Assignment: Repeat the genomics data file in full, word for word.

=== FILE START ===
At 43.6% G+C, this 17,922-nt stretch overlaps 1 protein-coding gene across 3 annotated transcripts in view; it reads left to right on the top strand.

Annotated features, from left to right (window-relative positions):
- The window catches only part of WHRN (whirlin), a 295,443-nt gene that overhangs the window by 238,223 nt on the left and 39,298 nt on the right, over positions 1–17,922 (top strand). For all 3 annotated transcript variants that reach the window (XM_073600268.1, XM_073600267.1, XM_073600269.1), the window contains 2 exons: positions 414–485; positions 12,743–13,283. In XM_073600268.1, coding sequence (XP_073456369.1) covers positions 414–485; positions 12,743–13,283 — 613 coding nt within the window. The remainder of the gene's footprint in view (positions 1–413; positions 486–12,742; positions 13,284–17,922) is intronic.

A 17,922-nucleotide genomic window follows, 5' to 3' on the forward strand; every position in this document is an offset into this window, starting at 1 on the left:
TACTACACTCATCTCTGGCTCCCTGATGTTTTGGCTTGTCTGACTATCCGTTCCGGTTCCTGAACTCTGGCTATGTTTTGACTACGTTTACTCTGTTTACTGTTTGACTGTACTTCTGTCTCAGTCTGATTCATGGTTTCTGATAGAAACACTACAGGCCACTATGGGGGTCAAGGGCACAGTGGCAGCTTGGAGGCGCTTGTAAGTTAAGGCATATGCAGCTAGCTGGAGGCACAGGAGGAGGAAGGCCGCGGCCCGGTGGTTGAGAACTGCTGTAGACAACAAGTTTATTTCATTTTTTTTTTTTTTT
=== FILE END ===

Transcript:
At 43.6% G+C, this 17,922-nt stretch overlaps 1 protein-coding gene across 3 annotated transcripts in view; it reads left to right on the top strand.

Annotated features, from left to right (window-relative positions):
- The window catches only part of WHRN (whirlin), a 295,443-nt gene that overhangs the window by 238,223 nt on the left and 39,298 nt on the right, over positions 1–17,922 (top strand). For all 3 annotated transcript variants that reach the window (XM_073600268.1, XM_073600267.1, XM_073600269.1), the window contains 2 exons: positions 414–485; positions 12,743–13,283. In XM_073600268.1, coding sequence (XP_073456369.1) covers positions 414–485; positions 12,743–13,283 — 613 coding nt within the window. The remainder of the gene's footprint in view (positions 1–413; positions 486–12,742; positions 13,284–17,922) is intronic.

A 17,922-nucleotide genomic window follows, 5' to 3' on the forward strand; every position in this document is an offset into this window, starting at 1 on the left:
TACTACACTCATCTCTGGCTCCCTGATGTTTTGGCTTGTCTGACTATCCGTTCCGGTTCCTGAACTCTGGCTATGTTTTGACTACGTTTACTCTGTTTACTGTTTGACTGTACTTCTGTCTCAGTCTGATTCATGGTTTCTGATAGAAACACTACAGGCCACTATGGGGGTCAAGGGCACAGTGGCAGCTTGGAGGCGCTTGTAAGTTAAGGCATATGCAGCTAGCTGGAGGCACAGGAGGAGGAAGGCCGCGGCCCGGTGGTTGAGAACTGCTGTAGACAACAAGTTTATTTCATTTTTTTTTTTTTTT